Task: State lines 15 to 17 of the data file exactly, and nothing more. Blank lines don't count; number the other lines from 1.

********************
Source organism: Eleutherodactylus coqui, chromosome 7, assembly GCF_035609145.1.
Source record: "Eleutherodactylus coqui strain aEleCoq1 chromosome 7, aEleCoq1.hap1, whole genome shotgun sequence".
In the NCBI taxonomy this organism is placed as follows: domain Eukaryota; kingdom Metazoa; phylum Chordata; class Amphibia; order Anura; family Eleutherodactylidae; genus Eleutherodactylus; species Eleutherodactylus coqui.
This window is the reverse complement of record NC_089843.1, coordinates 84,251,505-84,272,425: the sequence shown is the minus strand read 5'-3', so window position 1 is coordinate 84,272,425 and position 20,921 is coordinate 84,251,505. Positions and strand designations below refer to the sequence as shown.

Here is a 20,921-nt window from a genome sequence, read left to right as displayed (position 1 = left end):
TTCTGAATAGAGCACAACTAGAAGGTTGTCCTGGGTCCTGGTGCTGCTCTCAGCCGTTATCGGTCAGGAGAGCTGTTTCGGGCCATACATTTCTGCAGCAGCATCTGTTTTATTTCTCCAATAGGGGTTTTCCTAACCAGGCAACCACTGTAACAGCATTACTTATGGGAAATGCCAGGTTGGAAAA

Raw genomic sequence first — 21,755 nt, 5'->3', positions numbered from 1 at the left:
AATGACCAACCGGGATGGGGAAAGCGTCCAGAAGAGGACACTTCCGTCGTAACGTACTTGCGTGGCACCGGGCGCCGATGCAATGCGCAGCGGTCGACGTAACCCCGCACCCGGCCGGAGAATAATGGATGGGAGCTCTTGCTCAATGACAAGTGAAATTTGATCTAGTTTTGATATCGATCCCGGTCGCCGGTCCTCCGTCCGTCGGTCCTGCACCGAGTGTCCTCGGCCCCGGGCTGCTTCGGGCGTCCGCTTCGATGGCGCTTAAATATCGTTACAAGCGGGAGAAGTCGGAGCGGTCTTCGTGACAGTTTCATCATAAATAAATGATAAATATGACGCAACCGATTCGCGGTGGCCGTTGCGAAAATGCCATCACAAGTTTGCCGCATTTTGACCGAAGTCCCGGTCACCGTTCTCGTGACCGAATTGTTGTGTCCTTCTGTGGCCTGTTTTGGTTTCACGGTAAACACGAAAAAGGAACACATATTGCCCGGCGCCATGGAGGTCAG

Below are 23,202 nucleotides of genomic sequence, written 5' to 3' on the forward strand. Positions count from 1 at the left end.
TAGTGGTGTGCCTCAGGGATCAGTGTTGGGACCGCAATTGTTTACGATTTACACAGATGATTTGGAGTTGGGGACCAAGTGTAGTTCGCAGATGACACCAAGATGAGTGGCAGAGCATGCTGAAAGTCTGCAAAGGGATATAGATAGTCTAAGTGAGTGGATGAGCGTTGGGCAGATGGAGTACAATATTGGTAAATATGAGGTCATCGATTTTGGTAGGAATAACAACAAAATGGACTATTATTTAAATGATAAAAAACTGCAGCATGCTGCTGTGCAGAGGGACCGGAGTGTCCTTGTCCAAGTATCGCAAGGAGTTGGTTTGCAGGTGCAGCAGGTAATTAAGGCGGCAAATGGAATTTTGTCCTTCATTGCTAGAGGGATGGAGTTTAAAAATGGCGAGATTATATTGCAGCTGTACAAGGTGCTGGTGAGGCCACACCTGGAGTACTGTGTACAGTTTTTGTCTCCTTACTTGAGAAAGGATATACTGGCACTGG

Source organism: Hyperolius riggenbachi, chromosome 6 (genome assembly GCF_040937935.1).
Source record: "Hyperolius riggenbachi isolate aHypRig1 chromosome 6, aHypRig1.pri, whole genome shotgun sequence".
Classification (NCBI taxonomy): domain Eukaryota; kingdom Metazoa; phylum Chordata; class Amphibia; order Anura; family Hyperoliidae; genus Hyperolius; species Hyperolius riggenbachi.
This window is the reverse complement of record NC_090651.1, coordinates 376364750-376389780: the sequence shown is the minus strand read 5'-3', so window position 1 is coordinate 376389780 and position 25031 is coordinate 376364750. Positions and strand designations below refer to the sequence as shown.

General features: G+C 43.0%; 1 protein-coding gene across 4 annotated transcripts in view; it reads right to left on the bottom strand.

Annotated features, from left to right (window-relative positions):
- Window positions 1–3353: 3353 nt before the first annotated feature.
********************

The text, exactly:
General features: G+C 43.0%; 1 protein-coding gene across 4 annotated transcripts in view; it reads right to left on the bottom strand.

Annotated features, from left to right (window-relative positions):
- Window positions 1–3353: 3353 nt before the first annotated feature.